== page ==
Aus: Int’l students shunned not supported

During the ATN International Education Summit, a panel of speakers that included Melbourne lord mayor Sally Capp, CEO of Australian Hoteliers Association Stephen Ferguson and the Australian Industry Group’s Megan Lilly discussed what they believe to be a lack of understanding and appreciation of the value of international education to the wider Australian economy and community.

“People say ‘well their families should be looking after them’. We are their family”

When combined, the education and tourism sectors are Australia’s largest services export – worth around AUD$66 billion to the economy last year and the two sectors are inextricably linked with one in four students having family or friends visit them while they study in Australia.

In 2019 this resulted in 300,000 visitors spending almost $1bn.

Australia has however announced its first secure corridor pilot program flight since the summit. Around 70 students will travel to the Northern Territory from Singapore in late October.

IEAA CEO Phil Honeywood said the initiative would be “a tonic for our beleaguered sector”.

Speaking before the panel discussion on September 21, minister for Trade, Tourism and Investment, Simon Birmingham said along with the economic benefit, there are significant long term benefits of international education in the building of new relationships between countries and individuals that will help to drive strong people to people, business to business, and government to government links well into the future.

He said the government is committed to working with states and territories to bring students back as soon as possible and working with the sector to rebuild student numbers and position Australia as a world leader for international education.

However, the government and communities need to change their attitude towards international students if it wants to remain competitive, according to the panel.

In the state of Victoria, international students contribute $5 bn to the state’s economy, with its capital Melbourne usually home to more than 80,000 international students.

Capp said despite these numbers and the fact that international students are important to virtually every aspect of the community, their contribution both economic and cultural have largely been undervalued, something that’s been highlighted by their treatment during the pandemic.

“They’ve slipped through cracks because they’re not eligible for financial support,” she said.

“Unfortunately, people say ‘well their families should be looking after them’. We are their family. We should be looking after them. Not just during a crisis but all the time. We need to recognise their status, their importance to us and make sure they are recognised accordingly”.

Her sentiments were echoed by Stephen Ferguson who’s association represents over 5,000 hotels that employ a significant number of international students, as well as enjoying the benefits from the tourism associated with their presence.

“If we didn’t have the international students, we wouldn’t be able to do the work. They bring more money with them than they take home, they spend money, their families come over and spend money”.

He said he believes Australia has let them down and the country must do better.

“We go out to the world at large and say to the parents of the children: ‘We’re a safe country to send your kids to, we’ll look after them while they’re here. We’ve got a great set of values – mateship and friendship, looking after people who need a hand up.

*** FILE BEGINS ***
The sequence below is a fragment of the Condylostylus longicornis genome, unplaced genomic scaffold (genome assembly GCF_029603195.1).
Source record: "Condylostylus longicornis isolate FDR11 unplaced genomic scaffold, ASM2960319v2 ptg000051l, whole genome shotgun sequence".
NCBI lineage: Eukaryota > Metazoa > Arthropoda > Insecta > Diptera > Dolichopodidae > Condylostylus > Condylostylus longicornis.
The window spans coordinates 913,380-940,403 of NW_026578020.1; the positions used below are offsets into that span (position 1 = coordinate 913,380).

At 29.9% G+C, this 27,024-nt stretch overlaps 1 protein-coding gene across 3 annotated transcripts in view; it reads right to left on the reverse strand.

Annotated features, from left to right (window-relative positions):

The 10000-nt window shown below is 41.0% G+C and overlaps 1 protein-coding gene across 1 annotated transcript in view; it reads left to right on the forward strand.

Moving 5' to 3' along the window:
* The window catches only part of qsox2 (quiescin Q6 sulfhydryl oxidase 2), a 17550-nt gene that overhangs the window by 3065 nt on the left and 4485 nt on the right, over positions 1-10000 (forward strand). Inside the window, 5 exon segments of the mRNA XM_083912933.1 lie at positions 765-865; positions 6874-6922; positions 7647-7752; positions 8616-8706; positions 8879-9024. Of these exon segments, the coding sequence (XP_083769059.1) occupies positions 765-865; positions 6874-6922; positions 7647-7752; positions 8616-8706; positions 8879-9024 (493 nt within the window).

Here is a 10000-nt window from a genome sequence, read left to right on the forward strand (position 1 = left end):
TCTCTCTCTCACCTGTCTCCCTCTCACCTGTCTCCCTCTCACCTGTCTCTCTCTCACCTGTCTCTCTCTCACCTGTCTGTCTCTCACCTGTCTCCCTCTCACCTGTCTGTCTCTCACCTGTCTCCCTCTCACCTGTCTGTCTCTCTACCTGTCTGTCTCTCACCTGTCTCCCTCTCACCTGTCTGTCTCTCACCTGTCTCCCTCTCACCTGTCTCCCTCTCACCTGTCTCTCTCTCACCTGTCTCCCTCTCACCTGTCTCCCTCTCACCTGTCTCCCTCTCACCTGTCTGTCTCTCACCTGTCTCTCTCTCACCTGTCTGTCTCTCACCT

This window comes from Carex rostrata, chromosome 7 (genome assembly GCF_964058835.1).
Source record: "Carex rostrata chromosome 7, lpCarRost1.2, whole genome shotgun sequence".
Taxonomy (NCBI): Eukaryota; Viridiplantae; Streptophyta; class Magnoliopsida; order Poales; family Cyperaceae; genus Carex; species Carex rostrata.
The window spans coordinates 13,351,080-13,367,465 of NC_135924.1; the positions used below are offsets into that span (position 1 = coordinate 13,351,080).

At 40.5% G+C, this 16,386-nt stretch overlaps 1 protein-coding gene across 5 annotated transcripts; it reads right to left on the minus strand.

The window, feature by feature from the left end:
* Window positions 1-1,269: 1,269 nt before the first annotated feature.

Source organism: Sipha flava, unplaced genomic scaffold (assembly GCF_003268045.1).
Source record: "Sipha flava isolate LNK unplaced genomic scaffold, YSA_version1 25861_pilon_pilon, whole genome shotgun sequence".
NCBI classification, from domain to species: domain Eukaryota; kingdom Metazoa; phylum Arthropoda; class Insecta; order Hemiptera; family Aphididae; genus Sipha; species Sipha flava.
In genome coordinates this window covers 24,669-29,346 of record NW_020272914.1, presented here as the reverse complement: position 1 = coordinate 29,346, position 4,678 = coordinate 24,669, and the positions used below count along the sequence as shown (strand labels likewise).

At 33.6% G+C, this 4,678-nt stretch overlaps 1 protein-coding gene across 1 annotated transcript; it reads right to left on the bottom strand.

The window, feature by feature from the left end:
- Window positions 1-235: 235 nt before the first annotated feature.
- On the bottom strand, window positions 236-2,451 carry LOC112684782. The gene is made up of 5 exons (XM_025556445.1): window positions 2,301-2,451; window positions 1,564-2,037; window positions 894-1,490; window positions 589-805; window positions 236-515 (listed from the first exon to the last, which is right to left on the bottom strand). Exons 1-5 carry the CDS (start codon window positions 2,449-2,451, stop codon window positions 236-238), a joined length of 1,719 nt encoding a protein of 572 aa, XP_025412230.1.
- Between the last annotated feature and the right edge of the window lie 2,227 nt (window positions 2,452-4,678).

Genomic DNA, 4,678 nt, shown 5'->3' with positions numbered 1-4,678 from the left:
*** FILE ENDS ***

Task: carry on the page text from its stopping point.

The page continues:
“Yet the first tickle that things are a bit tough we say ‘all bets are off you need to go home’. That doesn’t stack up. If we looked after those people properly, they would have been the best ambassadors we could have ever had but we didn’t. We did the wrong thing by them,” he added.

The panel believes while the effects of the pandemic have and continue to be devastating there is an opportunity for a significant improvement in the relationship between Australia and its international education market.

Megan Lily from AI Group which represents 60,000 businesses across a range of industries said it’s time for a complete rethink.

“We’ve had a cash cow mentality with international education and I think there’s an opportunity for us to think about a better and more sustainable relationship that’s reciprocated.”

“If we keep thinking narrowly about international students… we’ll only get narrow results”

Capp said Covid has created a time of disconnect which needs to be used as a reset or we risk losing the market for good.

“If we keep thinking narrowly about international students, their value and the way they participate in our community and economy we’ll only get narrow results.

“That will be that they underwrite our tertiary education in Australian but it’s so much more and if we don’t start leveraging the relationship, outcomes and recognising and supporting the way in which they contribute we’re really going to miss the boat because every other economy is competing for this market,” she said.

“This is a call to action. We have been working with state and federal government to make a change. It ultimately sits with the federal government but there’s also a role for the community to understand the value which international students bring to the entire economy.”

A recently published nationwide survey of international students and other temporary migrants in Australia suggested that a significant portion are less likely to recommend Australia based on their treatment during the pandemic.

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